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Student-Athletes Earn Prestigious Post-Graduate Scholarships

Maggie Bosley’s first day of medical school went well. After a long day of classes, she had the white coat, a big smile and the knowledge that the three post-graduate scholarships she received at the end of her senior year at Wofford were helping pay for her education.

Bosley ’14 was selected to receive a Carolina Panthers Graduate Scholarship, a $10,000 one-time award given annually to one female and one male collegiate student-athlete from the Carolinas. She also earned an NCAA Post Graduate Scholarship, a one-time $7,500 award given to 28 student-athletes throughout the country, and the Coleman Lew & Associates Scholarship, a one-time $2,000 grant awarded through the Southern Conference.

Bosley believes that she’s a good investment and that the four years in the classroom as a Wofford biology and chemistry major and the four years on the field for the women’s soccer team equipped her to succeed.

“The first day wasn’t too bad … a little review. Wofford has really prepared us well,” she says speaking not only of herself but also of the 10 other Wofford graduates attending the Medical University of South Carolina in Charleston as first-year students. According to Bosley, Wofford has the highest percentage of graduates in the entering class of any other college or university.

“I don’t think I would be able to be half the physician I hope to be without my four years at Wofford, on and off the field,” she says. “Being a student-athlete is a huge advantage when going into the medical field. Medicine isn’t a solo practice. You’re part of a team of nurses, doctors and hospital staff providing complete patient care. Being a part of a team helps you know what to do in that environment. We also had to really manage our time well to handle athletics and academics. Teamwork and time management are both skills that transition well to what we’re getting into in med school and later as physicians.”

Bosley is particularly interested in the medical field because she spent time in the hospital during her senior year.

“My experiences as a patient changed my perspective,” she says. “There was a student panel on our first day of med school, and someone explained that there are two worlds in medicine — the people suffering with the illness and those focused on studying and healing. I’ve been on both sides.”

Bosley represented Wofford at scholarship award events. At the Southern Conference awards dinner in Hilton Head and at the Carolina Panthers pre-season football game awards presentation, she wasn’t alone. Paul Inclan ’14, a first-year student at Wake Forest School of Medicine, also received highly competitive Carolina Panthers and Southern Conference post-graduate scholarships.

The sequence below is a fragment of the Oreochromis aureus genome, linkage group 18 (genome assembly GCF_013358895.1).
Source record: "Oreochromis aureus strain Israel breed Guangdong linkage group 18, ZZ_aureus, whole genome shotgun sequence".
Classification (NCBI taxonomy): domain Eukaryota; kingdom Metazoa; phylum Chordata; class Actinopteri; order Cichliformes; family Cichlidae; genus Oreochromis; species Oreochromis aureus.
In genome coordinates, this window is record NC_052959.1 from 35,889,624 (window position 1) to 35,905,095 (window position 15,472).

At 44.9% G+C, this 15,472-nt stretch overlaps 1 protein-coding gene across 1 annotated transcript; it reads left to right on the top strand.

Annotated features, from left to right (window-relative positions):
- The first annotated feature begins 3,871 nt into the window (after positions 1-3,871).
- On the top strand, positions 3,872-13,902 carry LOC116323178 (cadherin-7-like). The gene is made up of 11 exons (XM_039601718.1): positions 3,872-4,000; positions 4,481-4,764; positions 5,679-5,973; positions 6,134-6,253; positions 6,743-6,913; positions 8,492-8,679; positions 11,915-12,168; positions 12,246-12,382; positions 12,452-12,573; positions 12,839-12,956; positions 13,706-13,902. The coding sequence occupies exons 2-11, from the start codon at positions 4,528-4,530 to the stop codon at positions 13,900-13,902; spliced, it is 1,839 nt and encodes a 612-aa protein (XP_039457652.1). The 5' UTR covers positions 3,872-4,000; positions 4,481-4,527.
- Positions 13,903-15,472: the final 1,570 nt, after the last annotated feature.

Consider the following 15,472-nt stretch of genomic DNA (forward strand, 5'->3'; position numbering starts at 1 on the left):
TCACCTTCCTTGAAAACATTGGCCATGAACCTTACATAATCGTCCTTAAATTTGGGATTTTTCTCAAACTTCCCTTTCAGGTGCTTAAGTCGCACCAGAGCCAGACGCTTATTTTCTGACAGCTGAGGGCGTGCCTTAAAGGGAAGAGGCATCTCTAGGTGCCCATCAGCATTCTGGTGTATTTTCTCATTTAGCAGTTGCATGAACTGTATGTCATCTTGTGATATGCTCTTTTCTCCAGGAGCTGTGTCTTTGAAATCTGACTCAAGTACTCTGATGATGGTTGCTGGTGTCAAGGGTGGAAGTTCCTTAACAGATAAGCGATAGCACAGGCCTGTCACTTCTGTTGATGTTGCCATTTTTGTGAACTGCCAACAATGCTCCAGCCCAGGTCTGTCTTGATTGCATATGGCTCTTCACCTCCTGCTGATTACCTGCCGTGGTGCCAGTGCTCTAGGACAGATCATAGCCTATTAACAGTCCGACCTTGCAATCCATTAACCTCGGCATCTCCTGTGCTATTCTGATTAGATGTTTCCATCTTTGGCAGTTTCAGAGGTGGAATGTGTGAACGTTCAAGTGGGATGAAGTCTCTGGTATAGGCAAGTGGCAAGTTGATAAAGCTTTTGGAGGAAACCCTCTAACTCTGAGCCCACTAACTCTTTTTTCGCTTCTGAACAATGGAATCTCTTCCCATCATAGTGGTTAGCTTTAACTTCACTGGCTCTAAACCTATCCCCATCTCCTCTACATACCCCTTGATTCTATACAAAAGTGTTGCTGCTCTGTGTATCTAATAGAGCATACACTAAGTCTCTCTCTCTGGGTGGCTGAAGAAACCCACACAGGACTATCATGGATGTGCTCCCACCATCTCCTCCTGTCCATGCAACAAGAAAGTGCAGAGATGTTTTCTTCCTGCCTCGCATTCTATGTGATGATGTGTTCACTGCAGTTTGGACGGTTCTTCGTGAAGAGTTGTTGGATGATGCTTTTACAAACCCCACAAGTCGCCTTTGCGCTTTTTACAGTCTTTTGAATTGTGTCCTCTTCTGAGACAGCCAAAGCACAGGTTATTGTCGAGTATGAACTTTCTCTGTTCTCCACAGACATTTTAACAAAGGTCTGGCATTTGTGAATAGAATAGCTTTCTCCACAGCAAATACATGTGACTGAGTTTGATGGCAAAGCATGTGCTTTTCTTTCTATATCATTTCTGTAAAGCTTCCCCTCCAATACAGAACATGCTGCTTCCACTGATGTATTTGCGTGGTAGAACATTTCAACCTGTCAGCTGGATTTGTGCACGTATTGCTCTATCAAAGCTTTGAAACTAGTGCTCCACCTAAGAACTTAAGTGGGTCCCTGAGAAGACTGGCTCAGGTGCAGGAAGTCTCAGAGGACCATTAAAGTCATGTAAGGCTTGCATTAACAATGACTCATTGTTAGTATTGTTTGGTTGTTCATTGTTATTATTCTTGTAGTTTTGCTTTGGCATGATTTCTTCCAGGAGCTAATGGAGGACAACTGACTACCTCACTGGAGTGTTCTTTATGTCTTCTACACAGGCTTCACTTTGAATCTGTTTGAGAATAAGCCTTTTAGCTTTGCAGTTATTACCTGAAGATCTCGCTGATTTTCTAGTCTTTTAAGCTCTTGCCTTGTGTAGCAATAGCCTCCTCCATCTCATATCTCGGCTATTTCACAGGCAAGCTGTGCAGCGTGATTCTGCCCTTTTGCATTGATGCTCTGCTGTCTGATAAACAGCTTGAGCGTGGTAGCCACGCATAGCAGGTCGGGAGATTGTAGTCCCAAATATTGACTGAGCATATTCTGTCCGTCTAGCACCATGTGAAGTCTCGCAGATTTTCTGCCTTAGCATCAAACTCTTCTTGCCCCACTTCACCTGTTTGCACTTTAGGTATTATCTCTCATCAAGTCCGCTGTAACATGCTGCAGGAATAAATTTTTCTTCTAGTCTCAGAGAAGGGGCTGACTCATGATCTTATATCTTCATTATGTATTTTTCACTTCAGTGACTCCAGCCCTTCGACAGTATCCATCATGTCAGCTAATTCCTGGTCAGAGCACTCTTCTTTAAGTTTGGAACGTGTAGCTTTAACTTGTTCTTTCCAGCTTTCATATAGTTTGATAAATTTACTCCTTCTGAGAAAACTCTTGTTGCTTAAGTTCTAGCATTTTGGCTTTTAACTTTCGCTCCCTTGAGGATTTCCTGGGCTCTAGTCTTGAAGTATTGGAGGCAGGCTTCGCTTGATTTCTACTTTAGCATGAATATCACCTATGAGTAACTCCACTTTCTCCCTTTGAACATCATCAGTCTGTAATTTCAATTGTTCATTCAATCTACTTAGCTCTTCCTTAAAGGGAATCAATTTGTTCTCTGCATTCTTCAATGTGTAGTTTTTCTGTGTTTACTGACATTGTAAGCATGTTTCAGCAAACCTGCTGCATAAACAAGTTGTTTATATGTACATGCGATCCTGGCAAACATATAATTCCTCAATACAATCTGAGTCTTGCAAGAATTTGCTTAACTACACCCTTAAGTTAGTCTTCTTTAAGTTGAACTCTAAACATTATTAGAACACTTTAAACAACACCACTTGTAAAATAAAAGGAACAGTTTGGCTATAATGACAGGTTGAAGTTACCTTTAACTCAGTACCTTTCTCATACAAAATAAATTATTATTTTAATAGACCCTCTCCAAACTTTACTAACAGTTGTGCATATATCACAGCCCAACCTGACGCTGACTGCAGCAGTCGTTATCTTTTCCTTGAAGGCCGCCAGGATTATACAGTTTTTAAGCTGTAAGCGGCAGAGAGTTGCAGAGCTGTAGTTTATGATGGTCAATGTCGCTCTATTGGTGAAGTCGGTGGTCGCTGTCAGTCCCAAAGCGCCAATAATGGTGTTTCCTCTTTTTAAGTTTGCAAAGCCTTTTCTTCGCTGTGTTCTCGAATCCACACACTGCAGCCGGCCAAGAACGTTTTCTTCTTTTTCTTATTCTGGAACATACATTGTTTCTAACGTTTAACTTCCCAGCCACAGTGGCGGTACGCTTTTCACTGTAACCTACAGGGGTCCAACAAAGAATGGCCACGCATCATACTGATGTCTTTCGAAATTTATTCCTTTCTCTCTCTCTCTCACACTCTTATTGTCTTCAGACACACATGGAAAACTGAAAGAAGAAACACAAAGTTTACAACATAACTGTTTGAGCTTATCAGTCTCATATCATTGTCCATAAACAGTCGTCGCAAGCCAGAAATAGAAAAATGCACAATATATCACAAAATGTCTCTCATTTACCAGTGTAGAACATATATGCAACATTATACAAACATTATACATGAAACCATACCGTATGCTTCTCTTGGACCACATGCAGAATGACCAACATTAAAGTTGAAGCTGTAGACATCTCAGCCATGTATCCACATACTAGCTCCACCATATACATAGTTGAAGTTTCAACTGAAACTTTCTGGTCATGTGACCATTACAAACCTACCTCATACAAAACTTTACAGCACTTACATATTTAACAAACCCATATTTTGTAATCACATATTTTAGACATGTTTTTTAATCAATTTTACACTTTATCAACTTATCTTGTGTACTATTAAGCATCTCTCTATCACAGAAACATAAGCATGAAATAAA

“I was thrilled to receive both the Dave Hart Graduate Scholarship through the Southern Conference and the Carolina Panthers Graduate Scholarship,” says Inclan. “Wofford was my home for four years, but my Wofford education began at birth. My father (Roberto Inclan ’73) brought me to Wofford games even before Gibbs Stadium was built.”

When Wade Lang ’83, Wofford’s offensive coordinator, called to tell Inclan that the Terriers wanted him to play football, Inclan couldn’t have been happier.

“I will never be able to replace the feeling of stepping off the field, hugging my father and reflecting on the fulfillment of my childhood dream,” says Inclan.

Inclan has completed his first weeks of medical school and is eager for more, thanks to the foundation he built at Wofford.

“Wofford prepared me for medical school by helping develop me as a complete man. … Wofford allowed me to develop as a member of society, able to contribute, lead, impact and improve whatever community I eventually reside in,” says Inclan. “That is, ultimately, why we pursue a liberal arts education. That is, ultimately, what I hope to accomplish through my career in medicine. Simply, I expected to have an enjoyable college experience playing football. Ultimately, I received a world-class education, a family of teammates and the ability to impact my surroundings, all while obtaining life-changing experiences.”

By Jo Ann Mitchell Brasington ’89